Burma (Myanmar) opens parliament but junta retains strong grip

Even as Burma (Myanmar) convened a new 600-person parliament Monday for the first time in nearly 50 years, the military appeared poised to retain its influence.

AFP Photo/MRTV/Newscom
This TV grab taken off Myanmar's state-run MRTV shows lawmakers taking part in the opening session of the country's new parliament in the capital Naypyidaw on January 31. Myanmar's new junta-dominated parliament opened on Monday as lawmakers assembled in secrecy following a widely panned election for the country's first legislative session since the late 1980s.

Burma (Myanmar) took another step Monday toward civilian rule after nearly five decades of military dictatorship with the convening of its new, semielected parliament. But the military seems set to retain its grip on the process, to the frustration of regime critics.

Monday’s joint parliamentary session in the regime’s purpose-built capital, Nyapyidaw, was the first since multiparty elections held in November. The US and other Western governments panned the poll, which were won overwhelmingly by a regime-backed party, as deeply flawed. A quarter of seats in the upper and lower houses are military appointees.

Some 600 legislators were bussed to the parliament complex under tight security, and reporters and other observers were kept away. Exiled Burmese news media reported that lawmakers were unable to bring cameras, mobile phones, and any recording devices to the parliament. Such secrecy has become a hallmark of Burmese politics.

The parliament does not have representation from the National League for Democracy, which refused to participate in the elections. The NLD's leader, democracy icon Aung San Suu Kyi, was released from house arrest a week after the poll and has since been rebuilding her political base in Rangoon, the former capital. The NLD won a previous election in 1990 but the military annulled the results.

Under Burma’s 2008 constitution, the joint parliament is tasked with selecting a president and two vice presidents, though a timetable on that remains unclear. The current junta that seized power in 1988 is supposed to then formally hand over power to the new executive, which is likely to be stuffed with former generals.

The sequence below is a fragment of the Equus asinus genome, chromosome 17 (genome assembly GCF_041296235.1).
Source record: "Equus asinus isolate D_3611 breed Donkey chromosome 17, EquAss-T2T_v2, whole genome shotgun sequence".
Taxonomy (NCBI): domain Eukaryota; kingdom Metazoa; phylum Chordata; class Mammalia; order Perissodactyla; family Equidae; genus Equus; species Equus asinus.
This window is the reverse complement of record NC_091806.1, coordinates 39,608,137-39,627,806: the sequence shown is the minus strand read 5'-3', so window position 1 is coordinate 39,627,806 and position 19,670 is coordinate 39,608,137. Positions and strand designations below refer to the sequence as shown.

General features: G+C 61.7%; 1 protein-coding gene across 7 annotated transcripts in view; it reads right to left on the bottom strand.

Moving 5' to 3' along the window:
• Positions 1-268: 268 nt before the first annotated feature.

Exiled opposition groups have speculated that General Than Shwe, the outgoing junta chief, would seek the presidency. The military bloc in parliament has the right to nominate their own candidate and is allied to the United Solidarity and Development Party (USDP), which won 80 percent of contested seats.

Richard Horsey, an independent analyst of Burmese politics, says that Than Shwe is more likely to back another candidate as president. He argues that the junta chief has designed a political system in which the president, as head of state, must share power with the military commander in order to prevent another strongman emerging.

“He’s set the whole machine up so he can step back and take his hand off the lever without it blowing up in his face,” says Mr. Horsey, who is currently in Bangkok.

Opposition parties who contested November’s elections have faced criticism from the NLD and exiled Burmese groups who want to deny legitimacy to Burma’s transition of power. These groups have called on Western governments not to relax sanctions on the regime until there is more substantial democratic change.

Khin Maung Shwe, an official in the National Democratic Force, a breakaway NLD group that won 16 parliamentary seats, admitted that the gains were small but said that an election boycott served no purpose. He said his party would propose new laws and try to build alliances with like-minded lawmakers. “We have to be patient,” he says by phone from Rangoon.

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